This is similarly true in Bugsy Malone. The head of the central gang, Fat Sam, is Italian, even speaking phrases in the language such as, “Tutto coso sono buono.” He is struggling to maintain power, maintain his speakeasy and his control over the city. Few of the other characters have such well-defined ethnicity. Therefore, not only is this choice one that plays on the stereotypical conventions of the genre, it is also one that refers back to the classical era of the gangster film and the social connotations of an immigrant crime boss.

            Through all of this, the catastrophic effects of unbridled, unrestrained individualism, an idea also common to the classical era, manifests in a rather interesting way, interacting with the conventions of the musical genre in order to change the film’s overall meaning. In the early gangster films, this concept tends to be the central pillar. It is often suggested that individualism in this sense can only lead to disaster, to death and suffering and the ultimate collapse of everything one worked for. This is established through the main character, the gangster himself. The gangster is a symbol of this unrestrained individualistic attitude, the epitome of self-interest. He crushes those around him, steals and lies and murders in order to climb the ladder, in order to further his assets, build up his empire.
            From this, the classic gangster films tended to result in the gangster’s demise, usually very literally. All of his corruption comes back to bite him at the end. By pushing the boundaries of his career too far, the gangster is often captured by the police, his entire empire falling into disrepair as he wallows away in prison for the rest of eternity. More commonly though and even more significantly theme-wise, the gangster dies as a result of his greed, his clawing his way up the ladder towards “success” and power. He once again, becomes too out of control, pushes things too far, and is killed, usually by the police. Either way, the classic gangster films depict the rise of the gangster to be as a result of rampant individualism and the collapse of the gangster to be for the same reason, showing that this idea of self-interest will only lead to disaster.
            However, in Bugsy Malone, this idea is slightly altered. Individualism is a theme that runs throughout the film, the gangsters once again embodying this idea. Fat Sam is out for himself, desires to maintain his power, regardless of who gets in his way. The same can be said for Dandy Dan; he wants to steal power, crush Fat Sam and take his empire, his monopoly from him. Everything he does is for his own personal gain and as a result, he is willing to do anything. He takes men with him to meet with and “strike a deal” with Fat Sam, but instead, ends up shooting at the other men with splurge guns, taking two men out of the other gang. He “kills” who he needs to kill, manipulates who he needs to manipulate, in order to further gain power.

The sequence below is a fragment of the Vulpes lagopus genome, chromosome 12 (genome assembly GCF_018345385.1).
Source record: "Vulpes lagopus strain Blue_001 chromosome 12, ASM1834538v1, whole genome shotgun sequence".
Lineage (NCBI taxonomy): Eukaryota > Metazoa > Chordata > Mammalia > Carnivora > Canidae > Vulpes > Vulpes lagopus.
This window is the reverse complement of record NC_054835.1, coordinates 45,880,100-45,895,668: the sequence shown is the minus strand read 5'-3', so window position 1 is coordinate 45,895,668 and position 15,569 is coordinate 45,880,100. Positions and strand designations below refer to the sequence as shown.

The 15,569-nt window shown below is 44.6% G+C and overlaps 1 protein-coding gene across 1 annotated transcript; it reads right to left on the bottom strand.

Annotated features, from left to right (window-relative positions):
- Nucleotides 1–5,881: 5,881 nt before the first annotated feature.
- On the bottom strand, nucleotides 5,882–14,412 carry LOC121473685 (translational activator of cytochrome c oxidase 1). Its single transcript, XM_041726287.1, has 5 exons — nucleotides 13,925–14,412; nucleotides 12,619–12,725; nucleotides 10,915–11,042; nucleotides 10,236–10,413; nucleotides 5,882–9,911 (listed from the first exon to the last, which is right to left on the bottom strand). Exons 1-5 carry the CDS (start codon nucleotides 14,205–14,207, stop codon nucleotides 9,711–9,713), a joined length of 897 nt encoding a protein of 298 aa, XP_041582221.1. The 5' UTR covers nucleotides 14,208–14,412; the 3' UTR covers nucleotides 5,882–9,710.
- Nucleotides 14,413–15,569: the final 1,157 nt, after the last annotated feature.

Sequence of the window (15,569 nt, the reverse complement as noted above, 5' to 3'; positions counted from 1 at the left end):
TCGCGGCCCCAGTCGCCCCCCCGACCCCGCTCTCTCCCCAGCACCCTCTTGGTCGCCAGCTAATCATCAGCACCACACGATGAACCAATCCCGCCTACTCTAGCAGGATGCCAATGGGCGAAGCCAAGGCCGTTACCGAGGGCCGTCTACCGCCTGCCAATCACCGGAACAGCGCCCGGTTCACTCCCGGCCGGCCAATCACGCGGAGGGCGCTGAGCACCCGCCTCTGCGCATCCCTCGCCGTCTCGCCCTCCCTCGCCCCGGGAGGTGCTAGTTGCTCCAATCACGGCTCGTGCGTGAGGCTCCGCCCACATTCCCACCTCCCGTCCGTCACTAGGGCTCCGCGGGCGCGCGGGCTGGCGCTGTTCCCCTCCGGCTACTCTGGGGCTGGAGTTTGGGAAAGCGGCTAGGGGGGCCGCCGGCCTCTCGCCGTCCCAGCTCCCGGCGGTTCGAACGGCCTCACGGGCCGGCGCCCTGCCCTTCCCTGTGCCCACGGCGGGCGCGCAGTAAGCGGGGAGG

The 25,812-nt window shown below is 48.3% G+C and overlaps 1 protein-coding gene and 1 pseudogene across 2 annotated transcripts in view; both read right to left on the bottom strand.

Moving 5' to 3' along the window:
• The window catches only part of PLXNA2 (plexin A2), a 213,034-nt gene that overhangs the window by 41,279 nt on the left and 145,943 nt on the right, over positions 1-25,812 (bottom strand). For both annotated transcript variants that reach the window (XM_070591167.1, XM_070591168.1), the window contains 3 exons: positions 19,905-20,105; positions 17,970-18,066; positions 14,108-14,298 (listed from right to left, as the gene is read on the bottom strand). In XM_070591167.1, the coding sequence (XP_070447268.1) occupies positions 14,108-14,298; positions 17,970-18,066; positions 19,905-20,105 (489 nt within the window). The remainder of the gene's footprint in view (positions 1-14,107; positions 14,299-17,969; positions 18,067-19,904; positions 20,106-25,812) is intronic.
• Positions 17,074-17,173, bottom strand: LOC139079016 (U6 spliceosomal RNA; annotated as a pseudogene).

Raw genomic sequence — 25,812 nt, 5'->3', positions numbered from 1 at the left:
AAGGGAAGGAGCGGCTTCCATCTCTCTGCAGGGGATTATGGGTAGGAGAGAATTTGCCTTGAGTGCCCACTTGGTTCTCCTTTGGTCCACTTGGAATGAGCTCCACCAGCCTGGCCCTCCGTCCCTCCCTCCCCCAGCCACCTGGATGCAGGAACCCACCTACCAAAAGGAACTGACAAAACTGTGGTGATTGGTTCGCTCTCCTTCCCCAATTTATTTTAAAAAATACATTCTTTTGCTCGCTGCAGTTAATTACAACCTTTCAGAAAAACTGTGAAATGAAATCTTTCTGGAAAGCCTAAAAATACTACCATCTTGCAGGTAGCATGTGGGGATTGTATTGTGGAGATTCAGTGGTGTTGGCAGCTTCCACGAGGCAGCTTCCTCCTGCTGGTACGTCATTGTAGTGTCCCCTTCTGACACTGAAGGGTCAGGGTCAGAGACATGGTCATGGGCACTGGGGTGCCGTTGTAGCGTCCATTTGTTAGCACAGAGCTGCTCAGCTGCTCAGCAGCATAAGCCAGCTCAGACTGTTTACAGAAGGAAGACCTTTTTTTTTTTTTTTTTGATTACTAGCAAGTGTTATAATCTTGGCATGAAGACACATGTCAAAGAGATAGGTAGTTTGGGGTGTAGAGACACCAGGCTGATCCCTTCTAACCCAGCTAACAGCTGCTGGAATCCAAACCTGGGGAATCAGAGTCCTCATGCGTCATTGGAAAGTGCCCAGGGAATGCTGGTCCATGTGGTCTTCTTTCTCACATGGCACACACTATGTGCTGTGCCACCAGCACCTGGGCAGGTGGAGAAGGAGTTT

However, his fall does not mirror that of the fall of classic gangsters. When he shows up at Fat Sam’s speakeasy at the end of the film, prepared to shoot the place and everyone within it to pieces, he finds himself in the middle of a splurge battle. Pies are flying everywhere, the bullets in this pushed gun war. As it happens earlier in the film, we are lead to think that every child who gets hit with one of these pies is dead, out of the world forever. Every person in the bar is hit at some point, even the piano player who is left to slump over the piano. From that, the audience is left with a massacre, the horror equal to that had real bullets been used.
            This is the downfall. All of these characters at one time or another acted purely out of their own self-interests. Because of that, everyone in the speakeasy has been splurged, something that has always been equated with being shot. Fat Sam, Dandy Dan, all of their men, they’re all “dead.” Their self-involvement and desire for power, their struggle to gain control resulting in the possible murder of all of these people, innocents and gangsters alike. As a result, this is the catastrophe at the end of the classic gangster film, the moment at which the gangster’s unrestrained individualism becomes his own undoing. Fat Sam and Dandy Dan have just “undone” themselves and almost every character we have met throughout the entire movie.
            Yet, it is gradually brought to the audience’s attention that the children are still standing. In opposition to the understanding of the splurge guns set up earlier in the film, everyone is covered in pie, but no one is “dead.” They look at each other, at the havoc they’ve created, and begin to sing the song, “You Give a Little Love.” In that, we see gangsters from both sides, sworn enemies, get up and hug each other. An alliance is formed; friendships are made. This moment changes the typical classical gangster response to individualism, manipulating it into something more positive.